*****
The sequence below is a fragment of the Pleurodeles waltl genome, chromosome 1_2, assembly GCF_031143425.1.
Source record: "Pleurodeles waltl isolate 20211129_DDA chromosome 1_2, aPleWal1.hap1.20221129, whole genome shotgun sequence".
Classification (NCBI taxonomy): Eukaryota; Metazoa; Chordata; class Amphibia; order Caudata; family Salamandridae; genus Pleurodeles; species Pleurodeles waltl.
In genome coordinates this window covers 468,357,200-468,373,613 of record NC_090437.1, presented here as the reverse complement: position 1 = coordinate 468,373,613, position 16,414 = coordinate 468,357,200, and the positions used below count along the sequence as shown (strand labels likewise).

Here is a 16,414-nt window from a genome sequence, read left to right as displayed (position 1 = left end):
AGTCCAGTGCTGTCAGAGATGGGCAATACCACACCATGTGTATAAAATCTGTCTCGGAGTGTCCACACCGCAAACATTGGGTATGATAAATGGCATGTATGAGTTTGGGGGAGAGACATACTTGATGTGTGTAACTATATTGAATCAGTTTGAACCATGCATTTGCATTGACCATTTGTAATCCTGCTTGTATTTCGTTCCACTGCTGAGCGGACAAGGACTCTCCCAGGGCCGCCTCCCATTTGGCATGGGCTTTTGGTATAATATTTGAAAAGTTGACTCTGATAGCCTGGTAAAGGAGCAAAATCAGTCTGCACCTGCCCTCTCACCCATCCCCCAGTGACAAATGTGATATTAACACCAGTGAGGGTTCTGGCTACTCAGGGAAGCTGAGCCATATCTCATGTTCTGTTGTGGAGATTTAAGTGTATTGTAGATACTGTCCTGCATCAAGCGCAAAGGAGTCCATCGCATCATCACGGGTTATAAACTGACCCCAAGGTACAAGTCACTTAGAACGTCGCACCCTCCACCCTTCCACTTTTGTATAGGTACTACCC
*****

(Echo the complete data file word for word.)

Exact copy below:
The sequence below is a fragment of the Pleurodeles waltl genome, chromosome 1_2, assembly GCF_031143425.1.
Source record: "Pleurodeles waltl isolate 20211129_DDA chromosome 1_2, aPleWal1.hap1.20221129, whole genome shotgun sequence".
Classification (NCBI taxonomy): Eukaryota; Metazoa; Chordata; class Amphibia; order Caudata; family Salamandridae; genus Pleurodeles; species Pleurodeles waltl.
In genome coordinates this window covers 468,357,200-468,373,613 of record NC_090437.1, presented here as the reverse complement: position 1 = coordinate 468,373,613, position 16,414 = coordinate 468,357,200, and the positions used below count along the sequence as shown (strand labels likewise).

Here is a 16,414-nt window from a genome sequence, read left to right as displayed (position 1 = left end):
AGTCCAGTGCTGTCAGAGATGGGCAATACCACACCATGTGTATAAAATCTGTCTCGGAGTGTCCACACCGCAAACATTGGGTATGATAAATGGCATGTATGAGTTTGGGGGAGAGACATACTTGATGTGTGTAACTATATTGAATCAGTTTGAACCATGCATTTGCATTGACCATTTGTAATCCTGCTTGTATTTCGTTCCACTGCTGAGCGGACAAGGACTCTCCCAGGGCCGCCTCCCATTTGGCATGGGCTTTTGGTATAATATTTGAAAAGTTGACTCTGATAGCCTGGTAAAGGAGCAAAATCAGTCTGCACCTGCCCTCTCACCCATCCCCCAGTGACAAATGTGATATTAACACCAGTGAGGGTTCTGGCTACTCAGGGAAGCTGAGCCATATCTCATGTTCTGTTGTGGAGATTTAAGTGTATTGTAGATACTGTCCTGCATCAAGCGCAAAGGAGTCCATCGCATCATCACGGGTTATAAACTGACCCCAAGGTACAAGTCACTTAGAACGTCGCACCCTCCACCCTTCCACTTTTGTATAGGTACTACCC